"It was nearly 19 years ago when my husband and I were first married that he gave me a music box with three glass figurines on it," says Myria. "We were poverty stricken at the time and I greatly treasured that music box, which played `Let me call you sweetheart.' The music box sat on edge of the coffee table until one day my toddler picked up the box and broke one of the figurines. I shouldn't have left the box there, of course, but I didn't think of that at the time. I was so furious I spanked my son until his bottom turned red.

Afterwards I felt so bad I vowed I would never do that to him again. From that day forward I resolved to build his self-confidence and protect him from my anger. I put the broken music box in the bottom drawer of my chest where it has remained these last 19 years. Every time I have opened that drawer it has reminded me of my resolve not to hurt him."

Let people make mistakes. In this instance, Myria vowed to release her son from being perfect and acquired the attitude of letting him make mistakes - without harsh psychological costs.

Letting other people make mistakes without penalty is perhaps one of the most difficult attributes for humans to assume. At the heart of our problem is that we assume other people can or should be perfect - and perfect means doing things our way.

There are, of course, no perfect 10s - no people in our space who have their acts together.

Nor should people have to be perfect. Everyone needs the right to be wrong and the right to grow from his or her mistakes - without others emphasizing the mistake with fingerpointing. Remember that, unfortunately, other people beat themselves up so severely inside when they feel they've made a mistake, they don't need your help in highlighting the error.

Allow people to be inconvenient. Releasing people from having to be perfect at times means releasing them from being convenient. The acid test for such a release results when something of value to you is at stake - perhaps an object, or your time, your attention, or your schedule.

Ruth's "test" came when she was making a double batch of waffles with her 8-year-old daughter one Sunday morning and her daughter grabbed the bowl of batter out of her hands to place it by the waffle iron.

Up in the air went the bowl and down came the batter, spattering all over the kitchen.

Seeing her daughter's tears and broken heart, Ruth stopped herself from the scolding that was on the tip of her tongue. Catching her breath, she said quietly, "It was just an accident." And then with a note of glee in her voice, she said in front of her husband: "Don't worry about it, honey. Daddy will clean up the mess and you and I will make another batch of waffles."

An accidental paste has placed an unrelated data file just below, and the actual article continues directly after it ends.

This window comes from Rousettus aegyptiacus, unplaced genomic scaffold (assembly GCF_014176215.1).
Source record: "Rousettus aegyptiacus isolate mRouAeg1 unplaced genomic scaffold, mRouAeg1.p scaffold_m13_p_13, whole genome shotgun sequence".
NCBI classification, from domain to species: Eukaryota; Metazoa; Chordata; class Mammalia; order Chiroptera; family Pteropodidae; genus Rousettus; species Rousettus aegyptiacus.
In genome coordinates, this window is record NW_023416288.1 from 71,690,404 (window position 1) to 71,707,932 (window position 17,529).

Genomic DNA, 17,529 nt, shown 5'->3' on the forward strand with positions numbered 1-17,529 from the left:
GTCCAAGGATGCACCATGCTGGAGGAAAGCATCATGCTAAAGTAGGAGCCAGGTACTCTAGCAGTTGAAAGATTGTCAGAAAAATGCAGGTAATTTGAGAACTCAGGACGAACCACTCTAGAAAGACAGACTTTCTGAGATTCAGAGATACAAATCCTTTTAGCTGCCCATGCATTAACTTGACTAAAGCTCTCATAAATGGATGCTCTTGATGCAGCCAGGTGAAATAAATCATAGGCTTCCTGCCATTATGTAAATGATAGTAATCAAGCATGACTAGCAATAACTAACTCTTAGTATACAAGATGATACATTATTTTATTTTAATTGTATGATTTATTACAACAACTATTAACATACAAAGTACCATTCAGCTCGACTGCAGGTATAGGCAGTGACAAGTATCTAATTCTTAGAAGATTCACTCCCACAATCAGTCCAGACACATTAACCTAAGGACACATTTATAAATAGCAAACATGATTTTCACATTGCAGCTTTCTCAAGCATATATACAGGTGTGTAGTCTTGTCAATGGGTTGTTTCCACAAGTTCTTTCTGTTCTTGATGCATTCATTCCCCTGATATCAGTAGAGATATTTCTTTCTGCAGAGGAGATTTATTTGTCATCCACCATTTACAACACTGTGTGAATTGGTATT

Ruth remembered something else at that point - the lemon meringue pie she turned upside years ago when she had "tried" to help her own mother. Her daughter had done nothing more than make the same kind of mistake Ruth made when she was young.

Take a "no-fault" view. Viewing negative events as accidents is difficult because we tend to see them through a "blame" framework.

Said one struggling mother: "Inside I feel someone has to be at fault. If my child spills his milk, it is not an accident. I gave him too big a glass or it was too close to the edge of the table or I should have foreseen the problem and moved the glass. Or, my child is a klutz and spilled his milk so I am going to send him to his room."

Negative events do happen and people do have responsibility for their respective parts in those events. But there is a difference between "responsibility" and "fault."

Most people do not go out of their way to cause "accidents" or "mistakes." Nor do they deliberately behave in ways to make other people angry.

If you look closely and you "search" for the cause, you will see a person who is hurt, or preoccupied, or perhaps uninformed - not a person who is intentionally trying to make your life miserable. Or you may see a person who is just in the business of being himself, even if it is irrating to you.

Consider the fragile egos of others. As you consider giving others more latitude, think about them as living, vulnerable human beings who have the same inner insecurities and tender feelings as perhaps you have and hide so well from the world. Protect them from the wounding you can inflict.

"I didn't think about what I was doing when I screamed at my 4-year-old for washing down the shower walls with a bottle of expensive shampoo until I saw the intense fear and pain on her face," said one mother. "Then I realized what I was doing to the daughter I loved so dearly - I was tearing her apart for the price of a bottle of shampoo."